Production days are intensive. Some students are still developing core competencies and need support in overcoming barriers to their learning and attainment whilst others are racing ahead pushing beyond the core material and hungry to learn more. This means that we might have one student who is stuck writing HTML to produce a hyperlink on their page, another struggling to understand the box model and another asking for support with a WordPress functions file.

The support ticket system operates using post-it notes. Whenever a student has a query, they need to write a ticket on the post-it and then add it to the support queue. Here’s what I’ve said about this in my annual review

Students are encouraged to articulate technical queries in writing, and then submit this as a “support ticket” to a “queue” on the classroom wall.

Many times students can resolve their ticket before they submit it, simply by thinking through the problem rather than raising their hand as soon as they reach a block.

Students can also see how long it will be until their query is resolved as it is in a clear queue. This allows them to set aside the problem for a while and move onto something more productive (rather than just putting a hand up and waiting).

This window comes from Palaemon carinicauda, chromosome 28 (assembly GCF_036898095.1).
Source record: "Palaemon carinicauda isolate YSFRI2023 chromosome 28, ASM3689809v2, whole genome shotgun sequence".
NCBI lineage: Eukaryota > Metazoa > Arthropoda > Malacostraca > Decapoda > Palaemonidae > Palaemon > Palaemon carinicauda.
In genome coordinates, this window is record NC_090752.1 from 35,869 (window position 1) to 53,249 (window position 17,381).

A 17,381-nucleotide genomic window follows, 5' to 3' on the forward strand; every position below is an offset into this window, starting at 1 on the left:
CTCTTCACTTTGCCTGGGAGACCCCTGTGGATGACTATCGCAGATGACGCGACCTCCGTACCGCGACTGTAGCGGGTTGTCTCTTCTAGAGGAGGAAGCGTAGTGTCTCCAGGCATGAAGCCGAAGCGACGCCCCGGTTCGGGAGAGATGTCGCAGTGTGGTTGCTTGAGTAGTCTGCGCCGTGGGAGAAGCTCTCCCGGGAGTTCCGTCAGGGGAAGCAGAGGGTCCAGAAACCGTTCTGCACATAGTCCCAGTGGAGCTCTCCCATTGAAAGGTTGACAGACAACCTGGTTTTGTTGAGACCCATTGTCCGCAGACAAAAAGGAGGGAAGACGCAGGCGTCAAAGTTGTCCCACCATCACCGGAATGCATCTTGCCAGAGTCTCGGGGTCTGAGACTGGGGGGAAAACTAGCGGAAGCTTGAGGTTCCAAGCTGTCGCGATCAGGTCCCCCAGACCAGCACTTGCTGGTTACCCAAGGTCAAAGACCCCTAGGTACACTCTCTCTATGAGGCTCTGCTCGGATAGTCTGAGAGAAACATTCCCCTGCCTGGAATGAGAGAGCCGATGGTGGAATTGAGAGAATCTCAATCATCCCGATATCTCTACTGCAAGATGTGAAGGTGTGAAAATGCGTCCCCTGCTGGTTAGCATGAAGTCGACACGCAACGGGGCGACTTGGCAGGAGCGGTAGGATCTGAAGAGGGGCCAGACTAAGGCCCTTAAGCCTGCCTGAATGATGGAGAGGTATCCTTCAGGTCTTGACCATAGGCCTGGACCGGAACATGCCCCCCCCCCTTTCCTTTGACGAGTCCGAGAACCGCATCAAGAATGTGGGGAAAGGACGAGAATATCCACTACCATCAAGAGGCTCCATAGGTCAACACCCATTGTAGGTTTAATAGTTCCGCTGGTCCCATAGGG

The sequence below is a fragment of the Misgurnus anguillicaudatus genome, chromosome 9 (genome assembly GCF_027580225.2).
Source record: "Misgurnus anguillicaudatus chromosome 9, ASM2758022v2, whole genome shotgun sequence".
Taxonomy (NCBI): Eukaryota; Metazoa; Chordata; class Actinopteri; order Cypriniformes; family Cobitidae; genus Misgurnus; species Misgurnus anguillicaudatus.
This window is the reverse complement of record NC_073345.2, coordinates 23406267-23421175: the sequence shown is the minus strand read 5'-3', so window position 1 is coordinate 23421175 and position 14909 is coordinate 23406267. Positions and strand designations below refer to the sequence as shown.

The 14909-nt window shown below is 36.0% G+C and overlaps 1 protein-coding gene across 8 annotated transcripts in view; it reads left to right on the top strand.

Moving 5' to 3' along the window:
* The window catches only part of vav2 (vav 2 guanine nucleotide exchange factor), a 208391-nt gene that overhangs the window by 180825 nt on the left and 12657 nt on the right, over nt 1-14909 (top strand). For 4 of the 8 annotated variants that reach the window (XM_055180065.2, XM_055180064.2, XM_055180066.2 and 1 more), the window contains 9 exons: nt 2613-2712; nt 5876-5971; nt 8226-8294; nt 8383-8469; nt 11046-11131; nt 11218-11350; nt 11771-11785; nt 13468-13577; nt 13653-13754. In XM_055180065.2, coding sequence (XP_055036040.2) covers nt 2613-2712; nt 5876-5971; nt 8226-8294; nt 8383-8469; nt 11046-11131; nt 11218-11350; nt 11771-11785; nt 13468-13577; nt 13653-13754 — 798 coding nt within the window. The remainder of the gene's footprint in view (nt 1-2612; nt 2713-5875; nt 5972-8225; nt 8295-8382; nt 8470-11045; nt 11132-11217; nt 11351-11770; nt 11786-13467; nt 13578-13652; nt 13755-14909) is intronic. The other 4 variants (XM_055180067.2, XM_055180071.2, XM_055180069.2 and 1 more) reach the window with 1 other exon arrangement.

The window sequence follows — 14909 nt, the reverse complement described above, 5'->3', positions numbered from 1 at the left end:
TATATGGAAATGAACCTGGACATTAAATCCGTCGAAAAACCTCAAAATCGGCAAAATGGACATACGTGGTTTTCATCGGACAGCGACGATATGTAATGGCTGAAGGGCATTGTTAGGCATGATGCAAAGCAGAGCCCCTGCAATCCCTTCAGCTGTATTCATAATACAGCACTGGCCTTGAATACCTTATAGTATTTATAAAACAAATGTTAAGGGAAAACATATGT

The support ticket system also facilitates peer support: students can see their classmates’  problems and have been known to offer solutions to one another.

Finally the support ticket system allows staff to quickly spot patterns and common queries which might be best resolved in one response to the whole class. Ad hoc presentations and workshop tasks can be designed that respond to a  clear gap in the knowledge of the class.

This system was devised and refined with my colleague Nick Moreton, with whom I share the teaching on our first year new media production skills module. We’ve run this system for three years with four class groups per year and it has proven a very effective way of supporting students in skills based teaching. And it uses post-its which, lets face it, are the best single learning and teaching technology ever devised 😉

Collaborative Learning in Media Education

What seems like a very long time ago now indeed Paul Bradshaw, Jennifer Jones, and I ran a project we called Stories and Streams — an attempt to address a number of problems we were finding in the way that our students “consumed” their learning. In the project we sought to engage students in the design and delivery of the curriculum each week, forcing them to break out of their tendency to ask for answers to be delivered to them in pre-written chunks of knowledge.

We had a few bit of money from here and there to develop a new approach to our teaching, and to talk to other folk about it. Part of the talking about it led to Paul and I (Jen was away, iirc) presenting our work at a HEA seminar in Winchester back in May 2012.